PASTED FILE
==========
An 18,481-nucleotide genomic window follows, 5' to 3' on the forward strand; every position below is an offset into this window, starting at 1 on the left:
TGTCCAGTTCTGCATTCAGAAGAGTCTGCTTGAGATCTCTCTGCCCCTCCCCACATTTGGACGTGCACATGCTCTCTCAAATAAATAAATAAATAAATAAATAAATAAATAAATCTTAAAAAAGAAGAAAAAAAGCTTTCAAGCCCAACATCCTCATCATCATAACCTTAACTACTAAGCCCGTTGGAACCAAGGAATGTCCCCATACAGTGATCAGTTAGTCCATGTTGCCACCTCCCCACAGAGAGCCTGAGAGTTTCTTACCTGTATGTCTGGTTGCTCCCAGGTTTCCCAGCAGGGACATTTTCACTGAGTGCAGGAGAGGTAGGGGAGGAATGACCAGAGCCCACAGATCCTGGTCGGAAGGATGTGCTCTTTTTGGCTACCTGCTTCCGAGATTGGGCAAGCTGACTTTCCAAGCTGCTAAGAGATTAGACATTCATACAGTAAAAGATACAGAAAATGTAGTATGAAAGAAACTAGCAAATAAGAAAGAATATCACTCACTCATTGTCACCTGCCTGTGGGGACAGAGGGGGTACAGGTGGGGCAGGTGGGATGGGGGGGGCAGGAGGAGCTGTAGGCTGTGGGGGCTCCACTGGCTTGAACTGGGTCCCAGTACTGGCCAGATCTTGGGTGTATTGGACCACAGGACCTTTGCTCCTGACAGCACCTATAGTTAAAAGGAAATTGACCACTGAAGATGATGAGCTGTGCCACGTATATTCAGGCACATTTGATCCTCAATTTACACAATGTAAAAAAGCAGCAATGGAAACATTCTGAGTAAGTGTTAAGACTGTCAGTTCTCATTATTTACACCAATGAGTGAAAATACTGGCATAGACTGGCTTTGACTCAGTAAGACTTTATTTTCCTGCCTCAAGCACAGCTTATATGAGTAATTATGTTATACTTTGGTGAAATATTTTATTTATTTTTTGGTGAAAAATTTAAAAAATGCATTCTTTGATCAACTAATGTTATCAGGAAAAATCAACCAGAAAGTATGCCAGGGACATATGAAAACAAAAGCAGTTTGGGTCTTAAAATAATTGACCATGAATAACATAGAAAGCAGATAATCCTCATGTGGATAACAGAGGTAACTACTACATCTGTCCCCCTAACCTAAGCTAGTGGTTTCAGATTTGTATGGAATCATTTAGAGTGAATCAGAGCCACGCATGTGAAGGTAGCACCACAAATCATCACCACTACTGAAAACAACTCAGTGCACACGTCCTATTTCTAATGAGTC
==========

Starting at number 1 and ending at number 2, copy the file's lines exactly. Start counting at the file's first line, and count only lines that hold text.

An 18,481-nucleotide genomic window follows, 5' to 3' on the forward strand; every position below is an offset into this window, starting at 1 on the left:
TGTCCAGTTCTGCATTCAGAAGAGTCTGCTTGAGATCTCTCTGCCCCTCCCCACATTTGGACGTGCACATGCTCTCTCAAATAAATAAATAAATAAATAAATAAATAAATAAATCTTAAAAAAGAAGAAAAAAAGCTTTCAAGCCCAACATCCTCATCATCATAACCTTAACTACTAAGCCCGTTGGAACCAAGGAATGTCCCCATACAGTGATCAGTTAGTCCATGTTGCCACCTCCCCACAGAGAGCCTGAGAGTTTCTTACCTGTATGTCTGGTTGCTCCCAGGTTTCCCAGCAGGGACATTTTCACTGAGTGCAGGAGAGGTAGGGGAGGAATGACCAGAGCCCACAGATCCTGGTCGGAAGGATGTGCTCTTTTTGGCTACCTGCTTCCGAGATTGGGCAAGCTGACTTTCCAAGCTGCTAAGAGATTAGACATTCATACAGTAAAAGATACAGAAAATGTAGTATGAAAGAAACTAGCAAATAAGAAAGAATATCACTCACTCATTGTCACCTGCCTGTGGGGACAGAGGGGGTACAGGTGGGGCAGGTGGGATGGGGGGGGCAGGAGGAGCTGTAGGCTGTGGGGGCTCCACTGGCTTGAACTGGGTCCCAGTACTGGCCAGATCTTGGGTGTATTGGACCACAGGACCTTTGCTCCTGACAGCACCTATAGTTAAAAGGAAATTGACCACTGAAGATGATGAGCTGTGCCACGTATATTCAGGCACATTTGATCCTCAATTTACACAATGTAAAAAAGCAGCAATGGAAACATTCTGAGTAAGTGTTAAGACTGTCAGTTCTCATTATTTACACCAATGAGTGAAAATACTGGCATAGACTGGCTTTGACTCAGTAAGACTTTATTTTCCTGCCTCAAGCACAGCTTATATGAGTAATTATGTTATACTTTGGTGAAATATTTTATTTATTTTTTGGTGAAAAATTTAAAAAATGCATTCTTTGATCAACTAATGTTATCAGGAAAAATCAACCAGAAAGTATGCCAGGGACATATGAAAACAAAAGCAGTTTGGGTCTTAAAATAATTGACCATGAATAACATAGAAAGCAGATAATCCTCATGTGGATAACAGAGGTAACTACTACATCTGTCCCCCTAACCTAAGCTAGTGGTTTCAGATTTGTATGGAATCATTTAGAGTGAATCAGAGCCACGCATGTGAAGGTAGCACCACAAATCATCACCACTACTGAAAACAACTCAGTGCACACGTCCTATTTCTAATGAGTC